Japan comes under fire at U.N. Security Council over history issues

China, South Korea and North Korea on Wednesday criticized Japan at the U.N. Security Council for its handling of history, slamming Prime Minister Shinzo Abe's recent visit to a war-linked shrine and the country's handling of the issue of wartime sex slaves.

"The Japanese leaders should recognize and reflect on the history of aggression and redress their mistakes by actions so as to gain the trust of the international community including its neighboring states," China's Ambassador to the United Nations Liu Jieyi said.

He called Abe's Dec. 26 visit to Yasukuni Shrine in Tokyo, where Class A World War II war criminals are honored along with war dead, an attempt to "reverse the verdict on the war and defend war criminals."

During the session on "War, its lessons and the search for permanent peace" at the global body's highest forum, South Korean Ambassador Oh Joon echoed similar sentiments, saying Japan must address its past if it is to fulfill Abe's pledge that the country will make a "proactive contribution to peace" in foreign affairs.

Japan should "refrain from provoking its neighbors with its denial of history," he said, citing the issue of "comfort women," a euphemism in Japan for women recruited in Asian countries to provide sex for Japanese soldiers before and during World War II.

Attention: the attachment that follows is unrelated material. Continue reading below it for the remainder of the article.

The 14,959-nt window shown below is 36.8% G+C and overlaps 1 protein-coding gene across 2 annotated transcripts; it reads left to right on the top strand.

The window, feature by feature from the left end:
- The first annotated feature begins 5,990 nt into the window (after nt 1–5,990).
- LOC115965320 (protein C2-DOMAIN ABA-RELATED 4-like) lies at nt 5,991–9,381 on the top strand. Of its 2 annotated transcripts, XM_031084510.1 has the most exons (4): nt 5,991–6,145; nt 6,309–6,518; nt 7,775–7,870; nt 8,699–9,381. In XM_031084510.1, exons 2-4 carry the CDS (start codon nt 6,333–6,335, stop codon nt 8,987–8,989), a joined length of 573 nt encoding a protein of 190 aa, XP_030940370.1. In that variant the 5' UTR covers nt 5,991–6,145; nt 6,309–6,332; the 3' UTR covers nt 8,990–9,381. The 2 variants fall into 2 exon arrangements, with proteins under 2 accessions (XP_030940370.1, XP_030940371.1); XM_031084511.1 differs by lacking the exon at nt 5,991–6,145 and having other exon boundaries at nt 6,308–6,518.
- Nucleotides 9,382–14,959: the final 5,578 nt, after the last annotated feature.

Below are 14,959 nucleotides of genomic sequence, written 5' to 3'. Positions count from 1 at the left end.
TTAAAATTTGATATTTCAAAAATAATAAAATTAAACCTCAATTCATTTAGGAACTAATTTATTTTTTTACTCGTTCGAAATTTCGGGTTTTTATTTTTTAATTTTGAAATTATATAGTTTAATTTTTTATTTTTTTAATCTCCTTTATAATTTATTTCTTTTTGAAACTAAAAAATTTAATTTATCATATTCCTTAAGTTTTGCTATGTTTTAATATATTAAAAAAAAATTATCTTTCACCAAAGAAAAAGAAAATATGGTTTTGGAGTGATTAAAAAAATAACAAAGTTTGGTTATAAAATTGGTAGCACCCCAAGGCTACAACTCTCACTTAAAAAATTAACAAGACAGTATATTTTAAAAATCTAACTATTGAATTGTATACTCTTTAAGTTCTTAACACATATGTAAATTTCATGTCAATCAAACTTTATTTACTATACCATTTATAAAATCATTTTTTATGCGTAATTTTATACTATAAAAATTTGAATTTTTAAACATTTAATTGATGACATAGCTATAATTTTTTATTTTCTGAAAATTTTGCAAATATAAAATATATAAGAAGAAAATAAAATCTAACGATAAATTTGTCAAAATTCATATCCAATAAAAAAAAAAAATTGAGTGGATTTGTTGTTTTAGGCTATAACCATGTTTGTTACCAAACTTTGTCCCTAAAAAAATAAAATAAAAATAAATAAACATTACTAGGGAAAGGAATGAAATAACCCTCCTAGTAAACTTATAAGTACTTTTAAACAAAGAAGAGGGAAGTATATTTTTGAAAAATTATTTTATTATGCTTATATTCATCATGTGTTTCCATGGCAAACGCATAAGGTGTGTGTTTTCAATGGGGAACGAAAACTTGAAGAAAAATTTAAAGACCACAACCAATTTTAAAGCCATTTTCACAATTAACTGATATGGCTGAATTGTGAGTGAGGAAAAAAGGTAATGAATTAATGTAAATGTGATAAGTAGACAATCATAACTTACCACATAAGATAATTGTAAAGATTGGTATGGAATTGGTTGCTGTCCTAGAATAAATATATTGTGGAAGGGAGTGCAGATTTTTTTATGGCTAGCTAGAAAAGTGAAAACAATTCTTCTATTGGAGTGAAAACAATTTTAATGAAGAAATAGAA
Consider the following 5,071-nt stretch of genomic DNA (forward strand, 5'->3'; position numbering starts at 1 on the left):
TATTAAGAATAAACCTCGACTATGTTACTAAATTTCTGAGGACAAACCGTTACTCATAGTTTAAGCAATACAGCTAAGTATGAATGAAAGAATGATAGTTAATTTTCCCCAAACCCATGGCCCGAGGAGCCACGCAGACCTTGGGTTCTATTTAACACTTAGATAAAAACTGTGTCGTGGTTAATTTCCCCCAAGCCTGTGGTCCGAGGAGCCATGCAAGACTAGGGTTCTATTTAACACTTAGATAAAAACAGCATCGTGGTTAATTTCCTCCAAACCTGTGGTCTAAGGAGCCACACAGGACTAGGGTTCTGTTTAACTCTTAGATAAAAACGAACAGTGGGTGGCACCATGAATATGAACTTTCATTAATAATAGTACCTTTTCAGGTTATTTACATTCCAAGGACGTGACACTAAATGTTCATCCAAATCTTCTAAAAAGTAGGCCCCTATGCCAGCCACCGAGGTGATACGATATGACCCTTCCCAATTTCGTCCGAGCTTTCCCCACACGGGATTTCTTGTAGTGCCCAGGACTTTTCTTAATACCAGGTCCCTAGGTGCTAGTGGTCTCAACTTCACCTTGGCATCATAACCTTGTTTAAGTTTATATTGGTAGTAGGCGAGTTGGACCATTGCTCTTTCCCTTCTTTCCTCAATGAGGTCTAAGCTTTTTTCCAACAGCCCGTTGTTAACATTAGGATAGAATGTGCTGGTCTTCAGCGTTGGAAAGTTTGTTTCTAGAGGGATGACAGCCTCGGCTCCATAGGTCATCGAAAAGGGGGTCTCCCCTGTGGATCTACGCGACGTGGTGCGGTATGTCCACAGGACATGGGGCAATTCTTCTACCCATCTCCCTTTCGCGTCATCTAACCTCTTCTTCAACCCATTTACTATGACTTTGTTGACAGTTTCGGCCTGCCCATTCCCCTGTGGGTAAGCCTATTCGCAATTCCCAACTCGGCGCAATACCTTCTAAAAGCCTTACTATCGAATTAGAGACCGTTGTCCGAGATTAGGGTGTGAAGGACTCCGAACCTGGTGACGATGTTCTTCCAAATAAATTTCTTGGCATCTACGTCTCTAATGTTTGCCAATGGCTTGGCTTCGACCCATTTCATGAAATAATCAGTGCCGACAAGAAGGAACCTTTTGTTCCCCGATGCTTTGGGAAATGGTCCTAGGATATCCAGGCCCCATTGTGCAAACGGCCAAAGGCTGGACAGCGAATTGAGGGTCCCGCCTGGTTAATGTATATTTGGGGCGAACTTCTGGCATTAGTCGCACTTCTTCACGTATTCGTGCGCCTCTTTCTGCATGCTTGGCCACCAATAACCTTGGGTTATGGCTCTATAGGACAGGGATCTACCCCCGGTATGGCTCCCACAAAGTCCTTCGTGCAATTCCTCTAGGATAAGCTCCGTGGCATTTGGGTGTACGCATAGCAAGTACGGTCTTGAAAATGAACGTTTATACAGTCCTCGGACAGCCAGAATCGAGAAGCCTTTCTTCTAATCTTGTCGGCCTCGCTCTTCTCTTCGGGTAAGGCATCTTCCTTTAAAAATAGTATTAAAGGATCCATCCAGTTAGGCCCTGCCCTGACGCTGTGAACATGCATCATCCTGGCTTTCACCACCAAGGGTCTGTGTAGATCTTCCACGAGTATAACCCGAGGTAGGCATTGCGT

"The Japanese government has yet to take the governmental responsibility in addressing the comfort women issue" despite Japan's pledge at the last General Assembly session to help victims of sexual violence in conflict zones, he said, noting that only 55 former South Korean comfort women are still alive.

Oh also took aim at Japanese school textbooks that he said will pass on "distorted historical views."

Japan's Deputy Ambassador Kazuyoshi Umemoto disputed China and South Korea's claims, saying Japan is pursuing the "path of a peaceful country."

"The government of Japan, squarely facing these historical facts, has expressed its feelings of deep remorse and heartfelt apology," Umemoto said, noting that in atonement it established a fund in the 1990s for former comfort women, known as the Asian Women's Fund.

North Korean envoy Ri Tong Il also slammed Japan for its stance on historical issues, called Abe's Yasukuni visit "a totally anachronistic crime."

South Korean envoy Oh also contrasted Germany's handling of its Nazi past with that of Japan as other diplomats lauded Germany's reconciliation its former wartime foes.

"France and Germany achieved what no one could have hoped or even thought of in 1918 or 1945. They reconciled," French Ambassador Gerard Araud said. "The two peoples do not consider themselves as hereditary enemies anymore, they do not fear each other anymore, they do not have hatred for each other anymore."

Speaking to Kyodo News, British Ambassador Mark Lyall Grant pointed to the reconciliation between Germany and France as a positive example of reconciling with the past.

"It was an interesting counterpoint from the French ambassador and to the Chinese and the Korean (ambassadors)," he said.